Today’s complex world of medical information can be overwhelming. This fact should not keep you from obtaining the information you need to live a healthy life. “Here’s a medical question Jay Harold is often asked, ” Why is Salt (Sodium) so bad for You?”
To answer that question about salt, we need to know what salt is made of. MedlinePlus1 states that Table Salt is made up of the elements sodium, and chlorine – the technical name for salt is sodium chloride. Your body needs some sodium to work properly. It helps with the function of nerves and muscles. It also helps to keep the right balance of fluids in your body. Your kidneys control how much sodium is in your body. If you have too much, and your kidneys can’t get rid it, sodium builds up in your blood. This can lead to high blood pressure. High blood pressure can lead to other health problems.
Most people in the U.S. get more sodium in their diets than they need. A key to healthy eating is choosing foods low in salt and sodium. Doctors recommend you eat less than 2.4 grams per day. That equals about 1 teaspoon of table salt a day. Reading food labels can help you see how much sodium is in prepared foods.
The Food and Drug Administration2 (FDA) provides valuable information about this vital topic. The FDA protects the public health by assuring that foods (except for meat from livestock, poultry and some egg products which are regulated by the U.S. Department of Agriculture3 ) are safe, wholesome, sanitary and properly labeled; ensuring that human and veterinary drugs, and vaccines and other biological products and medical devices intended for human use are safe and effective. Table Salt is one of the products that the FDA regulates.
Why is Too Much Sodium a Serious Problem?
The words “sodium” and “salt” are often used interchangeably, but there’s a difference. The salt you sprinkle onto your meal or add while cooking is a crystal-like compound (40 percent sodium and 60 percent chloride); sodium, a mineral, is one of the elements found in salt. Salt is how sodium is most often consumed: Between personal use and the salt added to processed and prepared foods, at least 95 percent of the sodium in your diet comes in the form of salt.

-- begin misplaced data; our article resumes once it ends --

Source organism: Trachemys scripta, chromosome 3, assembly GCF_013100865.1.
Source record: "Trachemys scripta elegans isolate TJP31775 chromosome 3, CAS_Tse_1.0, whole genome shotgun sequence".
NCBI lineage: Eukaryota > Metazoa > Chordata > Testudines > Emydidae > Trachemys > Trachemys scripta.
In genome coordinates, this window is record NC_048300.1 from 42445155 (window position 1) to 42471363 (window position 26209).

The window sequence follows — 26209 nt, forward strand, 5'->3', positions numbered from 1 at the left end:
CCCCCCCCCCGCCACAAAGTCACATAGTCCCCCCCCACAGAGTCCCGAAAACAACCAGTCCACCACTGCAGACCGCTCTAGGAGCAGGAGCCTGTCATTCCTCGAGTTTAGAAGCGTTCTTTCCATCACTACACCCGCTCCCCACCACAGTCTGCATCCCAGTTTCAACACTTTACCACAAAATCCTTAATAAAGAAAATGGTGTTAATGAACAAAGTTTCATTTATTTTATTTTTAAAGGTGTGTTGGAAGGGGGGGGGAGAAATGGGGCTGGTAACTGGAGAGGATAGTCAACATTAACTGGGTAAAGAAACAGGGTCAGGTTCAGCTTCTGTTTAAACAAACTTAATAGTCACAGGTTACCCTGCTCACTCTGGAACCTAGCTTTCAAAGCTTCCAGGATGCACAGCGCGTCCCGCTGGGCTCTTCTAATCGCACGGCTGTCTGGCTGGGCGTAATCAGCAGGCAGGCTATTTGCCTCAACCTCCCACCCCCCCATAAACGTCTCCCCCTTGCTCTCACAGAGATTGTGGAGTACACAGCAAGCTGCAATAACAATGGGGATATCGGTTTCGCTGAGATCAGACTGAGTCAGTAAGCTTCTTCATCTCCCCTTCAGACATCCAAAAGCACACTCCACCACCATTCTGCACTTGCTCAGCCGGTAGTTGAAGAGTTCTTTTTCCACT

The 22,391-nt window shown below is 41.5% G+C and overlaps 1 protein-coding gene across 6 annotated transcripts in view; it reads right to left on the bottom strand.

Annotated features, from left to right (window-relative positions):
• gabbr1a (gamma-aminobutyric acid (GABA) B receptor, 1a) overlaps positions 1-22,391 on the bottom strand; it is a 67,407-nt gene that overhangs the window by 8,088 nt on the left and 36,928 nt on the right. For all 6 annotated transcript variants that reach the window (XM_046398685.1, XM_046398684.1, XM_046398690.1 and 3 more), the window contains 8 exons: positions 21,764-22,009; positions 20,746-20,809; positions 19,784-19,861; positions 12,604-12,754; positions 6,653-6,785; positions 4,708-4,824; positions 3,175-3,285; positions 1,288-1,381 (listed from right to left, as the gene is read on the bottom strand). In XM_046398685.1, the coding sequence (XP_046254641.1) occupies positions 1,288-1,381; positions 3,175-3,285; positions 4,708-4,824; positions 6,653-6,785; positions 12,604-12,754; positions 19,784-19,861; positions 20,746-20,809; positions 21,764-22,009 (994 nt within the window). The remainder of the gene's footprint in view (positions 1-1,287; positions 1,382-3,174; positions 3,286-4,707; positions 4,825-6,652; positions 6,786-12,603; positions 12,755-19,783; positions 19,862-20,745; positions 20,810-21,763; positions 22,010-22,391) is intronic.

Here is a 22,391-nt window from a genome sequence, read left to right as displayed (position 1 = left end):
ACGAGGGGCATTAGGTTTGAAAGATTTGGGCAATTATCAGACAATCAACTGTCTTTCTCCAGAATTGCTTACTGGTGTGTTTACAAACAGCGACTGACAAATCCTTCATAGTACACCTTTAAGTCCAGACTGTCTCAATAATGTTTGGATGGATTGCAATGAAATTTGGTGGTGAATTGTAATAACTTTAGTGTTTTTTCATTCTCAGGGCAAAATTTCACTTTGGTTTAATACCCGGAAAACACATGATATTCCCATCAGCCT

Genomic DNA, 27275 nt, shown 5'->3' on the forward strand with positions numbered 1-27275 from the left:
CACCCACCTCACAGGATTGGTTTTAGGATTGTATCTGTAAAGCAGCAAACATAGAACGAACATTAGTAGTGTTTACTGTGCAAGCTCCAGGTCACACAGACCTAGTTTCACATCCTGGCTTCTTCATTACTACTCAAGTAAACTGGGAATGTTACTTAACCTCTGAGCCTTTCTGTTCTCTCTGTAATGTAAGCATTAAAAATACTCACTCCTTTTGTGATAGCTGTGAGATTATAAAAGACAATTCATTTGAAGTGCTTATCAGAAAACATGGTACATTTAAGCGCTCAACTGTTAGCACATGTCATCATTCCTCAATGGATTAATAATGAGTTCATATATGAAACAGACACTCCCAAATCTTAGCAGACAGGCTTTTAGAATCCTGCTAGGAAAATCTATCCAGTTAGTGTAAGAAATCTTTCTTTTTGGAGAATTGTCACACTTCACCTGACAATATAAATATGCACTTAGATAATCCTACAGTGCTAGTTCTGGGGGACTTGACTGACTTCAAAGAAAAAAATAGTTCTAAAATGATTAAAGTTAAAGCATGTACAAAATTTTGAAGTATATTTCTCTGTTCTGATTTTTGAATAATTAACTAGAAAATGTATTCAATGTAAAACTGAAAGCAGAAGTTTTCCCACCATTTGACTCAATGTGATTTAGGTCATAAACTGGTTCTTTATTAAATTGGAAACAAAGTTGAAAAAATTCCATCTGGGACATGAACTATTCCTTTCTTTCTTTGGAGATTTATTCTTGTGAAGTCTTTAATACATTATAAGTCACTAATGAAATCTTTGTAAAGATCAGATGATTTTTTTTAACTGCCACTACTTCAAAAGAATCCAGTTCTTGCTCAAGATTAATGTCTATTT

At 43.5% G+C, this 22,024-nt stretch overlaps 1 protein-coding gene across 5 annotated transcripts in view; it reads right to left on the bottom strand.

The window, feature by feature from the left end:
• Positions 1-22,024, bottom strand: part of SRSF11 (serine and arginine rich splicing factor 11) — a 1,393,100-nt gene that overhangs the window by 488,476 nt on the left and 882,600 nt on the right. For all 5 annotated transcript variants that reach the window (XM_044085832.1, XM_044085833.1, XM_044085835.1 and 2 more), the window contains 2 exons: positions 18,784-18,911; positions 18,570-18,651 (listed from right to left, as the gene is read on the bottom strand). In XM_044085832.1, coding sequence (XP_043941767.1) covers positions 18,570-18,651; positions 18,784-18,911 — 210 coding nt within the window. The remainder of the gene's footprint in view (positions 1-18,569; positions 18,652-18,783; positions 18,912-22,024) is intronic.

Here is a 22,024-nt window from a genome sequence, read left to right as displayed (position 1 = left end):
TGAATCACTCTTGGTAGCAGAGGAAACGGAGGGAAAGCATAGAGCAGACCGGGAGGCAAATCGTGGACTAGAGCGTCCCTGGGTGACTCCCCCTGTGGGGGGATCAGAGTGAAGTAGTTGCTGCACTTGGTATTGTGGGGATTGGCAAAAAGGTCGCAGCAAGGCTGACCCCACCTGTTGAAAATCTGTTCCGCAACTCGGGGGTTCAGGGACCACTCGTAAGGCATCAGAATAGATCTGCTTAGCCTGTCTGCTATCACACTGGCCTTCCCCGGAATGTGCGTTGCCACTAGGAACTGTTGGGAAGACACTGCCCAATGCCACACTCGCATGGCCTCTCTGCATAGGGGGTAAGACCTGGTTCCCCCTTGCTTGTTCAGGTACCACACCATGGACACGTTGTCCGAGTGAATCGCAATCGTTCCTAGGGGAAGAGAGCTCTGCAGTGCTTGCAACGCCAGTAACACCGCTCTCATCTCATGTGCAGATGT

Sodium (which the body needs a certain amount of to function properly) occurs naturally in many foods, including celery, beets, and milk. And as a food ingredient, sodium — whether from salt or other sodium-containing ingredients — has many uses, such as thickening, enhancing flavor, and preserving foods.
The problem: too much sodium in the diet can lead to high blood pressure, a leading cause of heart disease and stroke. Reducing sodium in foods could prevent hundreds of thousands of premature deaths and illnesses over a decade.
According to the Centers for Disease Control and Prevention4 , the numbers paint a sobering picture about the effects of sodium on your health.
- 90 percent of American adults eat more sodium than is recommended.
- Children and adolescents are eating too much sodium too, ranging from 2,900 mg per day for kids 6 to 10 years old, to 3,700 mg for teens age 14 to 18.
- The recommended upper limits for sodium consumption for children under 14 are lower than the 2,300 mg limit recommended for older teens and adults. The recommended upper limits for children are 2,200 mg per day for ages 9 to 13; 1,900 mg for ages 4 to 8; and 1,500 mg for ages 1 to 3.
- There’s evidence that children who eat higher sodium foods carry that pattern into adulthood.
- One in three Americans has high blood pressure, and in African Americans, that number increases to almost half.
What Kinds of Food Can Be High in Sodium?
Processed or prepared foods that are high in sodium include pizza, sandwiches, deli meats, pasta dishes, snacks, salad dressings, soups, and cheese.
But don’t rely on your taste buds, alone. Foods high in sodium don’t always taste salty. While pickles quickly give themselves away, sweet-tasting cereals and pastries also have sodium. In addition, while one serving of a food, like a slice of bread, may not have a lot of sodium, if you eat it several times a day it can add up—and you may be consuming more sodium than you realize. Jay Harold has provided a list of the top 10 sources5 of sodium from the CDC.
What Steps6 can I take to lower my Salt Intake?
Here are some common sense ways to reduce your Salt intake from the CDC:
- Eat more fresh fruits and vegetables.
- Consume foods that are rich in potassium. Potassium can help blunt the effects of sodium on blood pressure. The recommended intake of potassium for adolescents and adults is 4,700 mg/day. Potassium-rich foods include leafy, green vegetables and fruits from vines.
- Flavor food with pepper and other herbs and spices instead of salt.
- Choose unsalted snacks.
- Read food labels and choose foods low in sodium.
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